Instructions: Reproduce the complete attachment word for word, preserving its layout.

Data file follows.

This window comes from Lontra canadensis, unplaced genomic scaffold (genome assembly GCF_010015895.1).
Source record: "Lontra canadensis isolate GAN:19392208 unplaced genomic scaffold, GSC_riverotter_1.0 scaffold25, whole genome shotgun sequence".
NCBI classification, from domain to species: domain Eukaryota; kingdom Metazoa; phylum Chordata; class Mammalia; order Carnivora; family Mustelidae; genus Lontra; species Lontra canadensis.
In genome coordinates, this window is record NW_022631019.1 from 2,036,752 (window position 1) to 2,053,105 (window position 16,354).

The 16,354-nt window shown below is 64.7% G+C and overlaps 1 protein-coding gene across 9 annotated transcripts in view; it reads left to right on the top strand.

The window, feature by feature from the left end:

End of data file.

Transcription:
This window comes from Lontra canadensis, unplaced genomic scaffold (genome assembly GCF_010015895.1).
Source record: "Lontra canadensis isolate GAN:19392208 unplaced genomic scaffold, GSC_riverotter_1.0 scaffold25, whole genome shotgun sequence".
NCBI classification, from domain to species: domain Eukaryota; kingdom Metazoa; phylum Chordata; class Mammalia; order Carnivora; family Mustelidae; genus Lontra; species Lontra canadensis.
In genome coordinates, this window is record NW_022631019.1 from 2,036,752 (window position 1) to 2,053,105 (window position 16,354).

The 16,354-nt window shown below is 64.7% G+C and overlaps 1 protein-coding gene across 9 annotated transcripts in view; it reads left to right on the top strand.

The window, feature by feature from the left end: